[0:v]loop=-1:size=2,crop='x=(${T} + 100):y=4629:w=1820:h=47'[xax]; [0:v]loop=-1:size=2,crop='x=(${T} + 100):y={Y}:w=1820:h=1033'[grp]; [0:v]loop=-1:size=2,crop='x=104:y=4:w=302:h=120',scale=400:-1[legend]; [bg][yax]overlay='x=0:y=0':shortest=1[v0]; [v0][grp]overlay='x=100:y=0:shortest=1'[v1]; [v1][xax]overlay='x=100:y=1033':shortest=1[vmain]; [vmain][legend]overlay=x=100:y=4 " sensor_log.2016-08-10_elevs.mp4  Watch on youtube.com ## Walk across the whole area linearly without omission¶ In some cases, such as when the original image is grid-like, you may want to simply walk through the whole more simply and linearly. Here, the image generated by the following script is taken as an example: """ Original: https://matplotlib.org/examples/color/named_colors.html """ from __future__ import division import matplotlib.pyplot as plt from matplotlib import colors as mcolors def make_graph(): colors = dict(mcolors.BASE_COLORS, **mcolors.CSS4_COLORS) by_hsv = sorted((tuple(mcolors.rgb_to_hsv(mcolors.to_rgba(color)[:3])), name) for name, color in colors.items()) sorted_names = [name for hsv, name in by_hsv] # n = len(sorted_names) ncols = 4 nrows = n // ncols + 1 # fig, ax = plt.subplots() fig.set_size_inches(60, 40) # set large canvas size # Get height and width X, Y = fig.get_dpi() * fig.get_size_inches() h, w = Y / nrows, X / ncols # for i, name in enumerate(sorted_names): col = i % ncols row = i // ncols y = Y - (row * h) - h xi_line = w * (col + 0.05) xf_line = w * (col + 0.25) xi_text = w * (col + 0.26) ax.text(xi_text, y, name, fontsize=(h * 0.5), horizontalalignment='left', verticalalignment='center') ax.hlines(y + h * 0.1, xi_line, xf_line, color=colors[name], linewidth=(h * 0.6)) ax.set_xlim(0, X) ax.set_ylim(0, Y) ax.set_axis_off() plt.savefig("named_color.png", bbox_inches="tight") if __name__ == '__main__': make_graph()  Although complicated calculations are not necessary for realization, conditional branching is sometimes necessary, so it is a little complicated. Watch on youtube.com 00:00:00 #! /bin/bash pref="basename0 .sh"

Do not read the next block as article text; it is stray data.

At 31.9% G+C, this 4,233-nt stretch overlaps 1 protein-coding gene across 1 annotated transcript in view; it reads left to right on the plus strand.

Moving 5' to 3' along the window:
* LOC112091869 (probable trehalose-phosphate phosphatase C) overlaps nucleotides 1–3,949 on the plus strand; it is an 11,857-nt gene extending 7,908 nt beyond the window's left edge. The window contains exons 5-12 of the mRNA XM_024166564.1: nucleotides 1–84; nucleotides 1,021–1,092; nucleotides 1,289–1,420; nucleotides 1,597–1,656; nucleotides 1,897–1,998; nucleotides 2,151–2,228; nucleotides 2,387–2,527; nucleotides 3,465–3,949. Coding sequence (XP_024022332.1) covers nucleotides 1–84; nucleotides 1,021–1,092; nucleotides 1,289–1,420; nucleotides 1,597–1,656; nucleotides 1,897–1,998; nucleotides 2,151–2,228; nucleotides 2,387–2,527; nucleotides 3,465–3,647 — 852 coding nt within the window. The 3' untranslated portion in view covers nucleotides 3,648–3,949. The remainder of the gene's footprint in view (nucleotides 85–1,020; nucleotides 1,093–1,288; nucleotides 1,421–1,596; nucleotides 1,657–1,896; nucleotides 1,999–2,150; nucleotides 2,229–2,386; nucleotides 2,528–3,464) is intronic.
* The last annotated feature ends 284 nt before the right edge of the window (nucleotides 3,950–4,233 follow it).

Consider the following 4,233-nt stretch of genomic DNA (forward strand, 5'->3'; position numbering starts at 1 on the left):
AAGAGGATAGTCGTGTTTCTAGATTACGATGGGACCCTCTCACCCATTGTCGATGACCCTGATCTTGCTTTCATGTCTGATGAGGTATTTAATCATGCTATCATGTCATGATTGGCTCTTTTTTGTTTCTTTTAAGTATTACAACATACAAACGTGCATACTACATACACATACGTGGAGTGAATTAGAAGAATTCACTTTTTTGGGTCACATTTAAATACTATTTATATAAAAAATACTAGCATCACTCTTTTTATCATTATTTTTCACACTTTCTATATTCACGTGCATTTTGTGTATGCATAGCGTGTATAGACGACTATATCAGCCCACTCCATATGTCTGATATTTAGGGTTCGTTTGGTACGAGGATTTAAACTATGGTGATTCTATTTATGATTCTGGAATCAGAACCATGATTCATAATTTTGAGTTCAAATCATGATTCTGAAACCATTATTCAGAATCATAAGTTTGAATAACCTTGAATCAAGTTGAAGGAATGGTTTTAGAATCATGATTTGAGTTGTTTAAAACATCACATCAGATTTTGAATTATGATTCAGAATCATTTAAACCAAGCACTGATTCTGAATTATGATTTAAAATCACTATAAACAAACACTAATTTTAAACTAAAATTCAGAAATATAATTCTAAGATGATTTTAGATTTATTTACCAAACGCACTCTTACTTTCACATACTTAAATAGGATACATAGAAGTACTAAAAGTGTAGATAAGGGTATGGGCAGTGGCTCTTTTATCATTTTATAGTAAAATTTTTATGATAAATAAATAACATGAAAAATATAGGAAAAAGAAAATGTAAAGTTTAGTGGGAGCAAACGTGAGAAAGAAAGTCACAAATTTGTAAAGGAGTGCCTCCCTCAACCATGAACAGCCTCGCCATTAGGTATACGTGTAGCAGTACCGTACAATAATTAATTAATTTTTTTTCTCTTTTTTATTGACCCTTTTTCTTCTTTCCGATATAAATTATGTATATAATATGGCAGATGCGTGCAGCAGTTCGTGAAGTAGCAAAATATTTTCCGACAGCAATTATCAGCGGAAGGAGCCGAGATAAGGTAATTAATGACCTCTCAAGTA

#
ifn="named_color.png"  # 4732x3129
ow=4732 ; oh=3129
tw=1920 ; th=1080
max_x=$((${ow} - ${tw})) # t="(t*300)" floor="floor(${t} / ${max_x})" # ffmpeg -y -i${ifn} -filter_complex "
color=0xDDDDDD:s=${tw}x${th}[bg];
[0:v]loop=-1:size=2,drawgrid=w=${max_x}:h=${th}:c=blue:t=8[0v];

[bg][0v]
overlay='
x=-mod(${t},${max_x}):
y=-${th} *${floor}
'
" -t 28 ${pref}.mp4  00:00:28 #! /bin/bash pref="basename$0 .sh"
#
ifn="named_color.png"  # 4732x3129
ow=4732 ; oh=3129
tw=1920 ; th=1080
max_y=$((${oh} - ${th})) # t="(t*300)" floor="floor(${t} / ${max_y})" # ffmpeg -y -i${ifn} -filter_complex "
color=0xDDDDDD:s=${tw}x${th}[bg];
[0:v]loop=-1:size=2,drawgrid=w=${tw}:h=${max_y}:c=blue:t=8[0v];

[bg][0v]
overlay='
x=-${tw} *${floor}:
y=-mod(${t},${max_y})
'
" -t 21 ${pref}.mp4  00:00:49 #! /bin/bash pref="basename$0 .sh"
#
ifn="named_color.png"  # 4732x3129
ow=4732 ; oh=3129
tw=1920 ; th=1080
max_x=$((${ow} - ${tw})) # t="(t*400)" floor="floor(${t} / ${max_x})" stage="mod(${floor}, 4)"
#
ffmpeg -y -i ${ifn} -filter_complex " color=0xDDDDDD:s=${tw}x${th}[bg]; [0:v]loop=-1:size=2,drawgrid=w=${max_x}:h=${th}:c=black:t=3[0v]; [bg][0v] overlay=' x= if(eq(${stage}, 0), -mod(${t},${max_x}),
if(eq(${stage}, 1), -${max_x},
if(eq(${stage}, 2), -${max_x} + mod(${t},${max_x}),
0))):
y=if(eq(${stage}, 0) + eq(${stage}, 2), -${th} *${floor} / 2,
-${th} * (${floor} - 1) / 2 - (${th} /${max_x}) * mod(${t},${max_x}))
'
" -t 36 ${pref}.mp4  00:01:25 #! /bin/bash pref="basename$0 .sh"
#
ifn="named_color.png"  # 4732x3129
ow=4732 ; oh=3129
tw=1920 ; th=1080
max_y=$((${oh} - ${th})) # t="(t*400)" floor="floor(${t} / ${max_y})" stage="mod(${floor}, 4)"
#
ffmpeg -y -i ${ifn} -filter_complex " color=0xDDDDDD:s=${tw}x${th}[bg]; [0:v]loop=-1:size=2,drawgrid=w=${tw}:h=${max_y}:c=black:t=3[0v]; [bg][0v] overlay=' x=if(eq(${stage}, 0) + eq(${stage}, 2), -${tw} * ${floor} / 2, -${tw} * (${floor} - 1) / 2 - (${tw} / ${max_y}) * mod(${t}, ${max_y})): y= if(eq(${stage}, 0), -mod(${t},${max_y}),